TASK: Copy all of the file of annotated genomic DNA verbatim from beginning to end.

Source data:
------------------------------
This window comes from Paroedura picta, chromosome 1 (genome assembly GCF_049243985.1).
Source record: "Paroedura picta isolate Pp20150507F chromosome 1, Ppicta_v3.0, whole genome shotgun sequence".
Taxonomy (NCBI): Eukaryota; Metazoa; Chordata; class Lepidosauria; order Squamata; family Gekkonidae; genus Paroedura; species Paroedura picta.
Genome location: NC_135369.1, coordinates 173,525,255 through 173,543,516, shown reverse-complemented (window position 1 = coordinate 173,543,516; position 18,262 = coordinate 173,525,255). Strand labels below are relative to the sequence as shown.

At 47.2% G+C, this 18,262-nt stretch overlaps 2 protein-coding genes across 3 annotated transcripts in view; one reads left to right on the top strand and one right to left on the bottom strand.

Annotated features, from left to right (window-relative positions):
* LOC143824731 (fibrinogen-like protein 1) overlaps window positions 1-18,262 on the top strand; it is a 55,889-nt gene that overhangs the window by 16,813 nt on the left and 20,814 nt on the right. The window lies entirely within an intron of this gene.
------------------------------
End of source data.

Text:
This window comes from Paroedura picta, chromosome 1 (genome assembly GCF_049243985.1).
Source record: "Paroedura picta isolate Pp20150507F chromosome 1, Ppicta_v3.0, whole genome shotgun sequence".
Taxonomy (NCBI): Eukaryota; Metazoa; Chordata; class Lepidosauria; order Squamata; family Gekkonidae; genus Paroedura; species Paroedura picta.
Genome location: NC_135369.1, coordinates 173,525,255 through 173,543,516, shown reverse-complemented (window position 1 = coordinate 173,543,516; position 18,262 = coordinate 173,525,255). Strand labels below are relative to the sequence as shown.

At 47.2% G+C, this 18,262-nt stretch overlaps 2 protein-coding genes across 3 annotated transcripts in view; one reads left to right on the top strand and one right to left on the bottom strand.

Annotated features, from left to right (window-relative positions):
* LOC143824731 (fibrinogen-like protein 1) overlaps window positions 1-18,262 on the top strand; it is a 55,889-nt gene that overhangs the window by 16,813 nt on the left and 20,814 nt on the right. The window lies entirely within an intron of this gene.